A Disposition to be Rich
Geoffrey C Ward
Knopf, 418 pp
Reviewed by Christopher Silvester
Investors referred to him as one of ‘the Young Napoleons of Wall Street’. A US senator called him ‘the most successful financier thus far produced’ and even suggested that the next president ‘would make a stupendous blunder if he did not make Ferdinand Ward Secretary of the Treasury’. Yet not long afterwards his financial business had crashed, practically ruining a former US president, and he was exposed as a fraudster who had been robbing Peter to pay Paul. Long before Bernie Madoff gulled the financial world and even before Charles Ponzi had given his name to his infamous method of swindling investors, there was Ferdinand De Wilton Ward Jr.
Notice the author’s shared surname. Geoffrey C Ward is the great-grandson of this miscreant financier of the Gilded Age. He has been waiting to write about Ferd, as the family called him, for 50 years, ever since his grandfather, Ferd’s son Clarence, turned over to him the contents of Ferd’s prison trunk. This book is no attempt to clear his great-grandfather’s name, but a searing portrait of a financial scoundrel — a sociopath and narcissist who fooled Wall Street from 1880 to 1884.
The son of a Presbyterian minister and his wife who had served as missionaries in India, Ferd was brought up in upstate New York. He learnt deception early on, feigning illness to escape school by convincing an eye specialist that he was going blind. He began running up bills and borrowing money among his father’s parishioners. His mother bemoaned his ‘avaricious spirit’ and his ‘disposition to be rich’.
At the age of 21, through his older brother Will, he obtained a job in New York as secretary to the superintendent of the Produce Exchange, which dealt in foodstuffs. Ferd courted Ella Green, the daughter of a banker, and three months after they married his father-in-law died. Ferd persuaded his widowed mother-in-law to invest in 30 Produce Exchange certificates at $300 each. Instead of actually investing the money, which would have earned a handsome return in the next five years, Ferd used it to pay for his extravagant lifestyle. It was the first of his frauds.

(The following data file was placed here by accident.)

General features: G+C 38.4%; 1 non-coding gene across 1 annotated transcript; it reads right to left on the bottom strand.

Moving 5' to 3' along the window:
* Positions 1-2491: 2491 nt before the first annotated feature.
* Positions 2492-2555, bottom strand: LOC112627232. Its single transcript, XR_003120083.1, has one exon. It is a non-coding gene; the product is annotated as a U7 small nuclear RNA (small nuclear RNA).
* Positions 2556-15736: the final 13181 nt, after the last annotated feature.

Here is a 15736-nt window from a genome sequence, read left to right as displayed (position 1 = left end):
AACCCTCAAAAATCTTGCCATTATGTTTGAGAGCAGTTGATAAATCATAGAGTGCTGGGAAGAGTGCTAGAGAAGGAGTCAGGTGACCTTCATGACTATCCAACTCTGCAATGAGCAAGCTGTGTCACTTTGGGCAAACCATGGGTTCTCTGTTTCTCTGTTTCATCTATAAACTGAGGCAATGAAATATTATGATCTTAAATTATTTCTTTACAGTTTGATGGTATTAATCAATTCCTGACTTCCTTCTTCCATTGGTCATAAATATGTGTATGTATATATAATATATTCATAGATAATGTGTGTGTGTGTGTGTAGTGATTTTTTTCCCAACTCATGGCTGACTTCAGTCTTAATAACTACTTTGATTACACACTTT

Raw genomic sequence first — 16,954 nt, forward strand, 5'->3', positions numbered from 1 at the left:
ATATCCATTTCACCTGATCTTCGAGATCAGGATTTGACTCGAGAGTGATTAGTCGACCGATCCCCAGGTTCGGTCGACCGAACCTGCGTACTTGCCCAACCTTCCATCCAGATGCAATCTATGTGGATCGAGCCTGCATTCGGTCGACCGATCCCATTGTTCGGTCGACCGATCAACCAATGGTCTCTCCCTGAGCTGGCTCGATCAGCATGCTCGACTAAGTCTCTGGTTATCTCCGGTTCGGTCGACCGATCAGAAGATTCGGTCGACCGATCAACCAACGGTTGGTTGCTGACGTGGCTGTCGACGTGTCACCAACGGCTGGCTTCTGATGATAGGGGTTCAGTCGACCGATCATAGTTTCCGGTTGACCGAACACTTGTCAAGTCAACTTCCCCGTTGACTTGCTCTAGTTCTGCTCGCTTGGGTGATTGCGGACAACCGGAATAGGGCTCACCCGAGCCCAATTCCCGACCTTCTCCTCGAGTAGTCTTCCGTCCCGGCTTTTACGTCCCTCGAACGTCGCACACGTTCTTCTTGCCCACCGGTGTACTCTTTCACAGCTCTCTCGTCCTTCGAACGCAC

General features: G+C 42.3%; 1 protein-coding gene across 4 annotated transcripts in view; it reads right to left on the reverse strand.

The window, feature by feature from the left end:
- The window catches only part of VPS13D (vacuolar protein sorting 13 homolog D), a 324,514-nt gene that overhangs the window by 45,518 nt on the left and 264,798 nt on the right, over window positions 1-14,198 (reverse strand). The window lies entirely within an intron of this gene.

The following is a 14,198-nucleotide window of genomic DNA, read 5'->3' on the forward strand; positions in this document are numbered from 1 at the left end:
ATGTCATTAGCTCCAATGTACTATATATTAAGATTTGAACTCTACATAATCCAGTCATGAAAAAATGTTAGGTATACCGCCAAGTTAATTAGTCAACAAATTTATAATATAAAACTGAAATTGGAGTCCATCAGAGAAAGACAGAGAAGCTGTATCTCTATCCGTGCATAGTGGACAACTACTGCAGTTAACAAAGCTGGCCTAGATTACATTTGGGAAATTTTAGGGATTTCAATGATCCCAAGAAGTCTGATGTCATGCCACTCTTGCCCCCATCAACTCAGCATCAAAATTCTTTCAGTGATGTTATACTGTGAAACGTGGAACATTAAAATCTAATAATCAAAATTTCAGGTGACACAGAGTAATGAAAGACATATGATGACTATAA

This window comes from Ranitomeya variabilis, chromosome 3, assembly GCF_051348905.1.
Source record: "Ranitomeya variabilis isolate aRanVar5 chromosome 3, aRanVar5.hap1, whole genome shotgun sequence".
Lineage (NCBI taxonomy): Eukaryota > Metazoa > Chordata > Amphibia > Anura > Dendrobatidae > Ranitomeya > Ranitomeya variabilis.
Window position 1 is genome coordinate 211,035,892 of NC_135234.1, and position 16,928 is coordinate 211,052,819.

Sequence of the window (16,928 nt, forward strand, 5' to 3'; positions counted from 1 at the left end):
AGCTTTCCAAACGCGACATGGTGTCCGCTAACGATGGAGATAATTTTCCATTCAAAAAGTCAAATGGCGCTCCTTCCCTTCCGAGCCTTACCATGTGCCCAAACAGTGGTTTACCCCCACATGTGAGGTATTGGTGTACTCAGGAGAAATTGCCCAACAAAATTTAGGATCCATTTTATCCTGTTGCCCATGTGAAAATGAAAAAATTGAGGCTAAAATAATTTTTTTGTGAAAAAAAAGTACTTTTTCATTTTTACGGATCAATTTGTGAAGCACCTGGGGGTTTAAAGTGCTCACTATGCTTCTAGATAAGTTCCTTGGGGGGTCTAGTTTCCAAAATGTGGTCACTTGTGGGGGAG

Through his father-in-law Ferd had met James Fish, president of the Marine Bank, and through his brother he met Buck Grant, the son of Ulysses S Grant. Fish was 30 years Ferd’s senior and had a reputation for rectitude, but he was also greedy for profits. Ferd manipulated the older man into thinking Ferd had connections on Wall Street. In 1880 the trio founded the brokerage of Grant & Ward.
Over the next few years Buck Grant brought his father into the company and also his brother Jesse. Ferd had contributed no more than IOUs towards the company’s share capital, while the Grant family had committed $250,000. The scene was set for Ferd’s bold, though hardly elaborate, fraud.
Ferd ‘began rehypothecating the firm’s securities, pledging the same paper over and over again to borrow money, paying the interest on one loan out of the principal of the next, hoping that things would somehow balance out one day’. Fish turned a blind eye; the Grants were kept in ignorance.
When it came to recruiting investors, Ferd’s trick was to claim that his firm had an inside track on lucrative government contracts through General Grant. As with Madoff a century later, Ferd ‘knew the power of the subtle suggestion and secretive wink that opened purse and emptied pockets, and was masterful at spinning out the kind of particulars that made his supposed contracts seem plausible’. His boldest stroke was when he took seven prominent men, including General Grant, on a three-day trip to upstate New York by private railroad car. His guests were forbidden to discuss business and none of them raised the subject of the secret government contracts from which each falsely believed he was profiting.
The Marine Bank failed, then Grant & Ward collapsed, and most people believed that General Grant died of shame, although cancer of the tongue was the given medical cause. Fish was convicted of fraud, then Ferd followed suit. Emerging from prison after seven years, he set up home with a woman other than his wife, and for the remainder of his life he attempted to prey on his son Clarence by seeking to gain control of Clarence’s inheritance from his mother.
The pages devoted to his upbringing only serve to emphasise Ferd’s strangeness. But the core of this illuminating and colourful book is the four years of his riding high on Wall Street and the two years between exposure and conviction.
The lesson for financial historians is contained in the reflection of one Wall Street contemporary, as true of Madoff from the 1980s onwards as it was in the 1880s: ‘It is marvellous how the idea of large profits when presented to the mind in a plausible light has the effect of stifling suspicion.’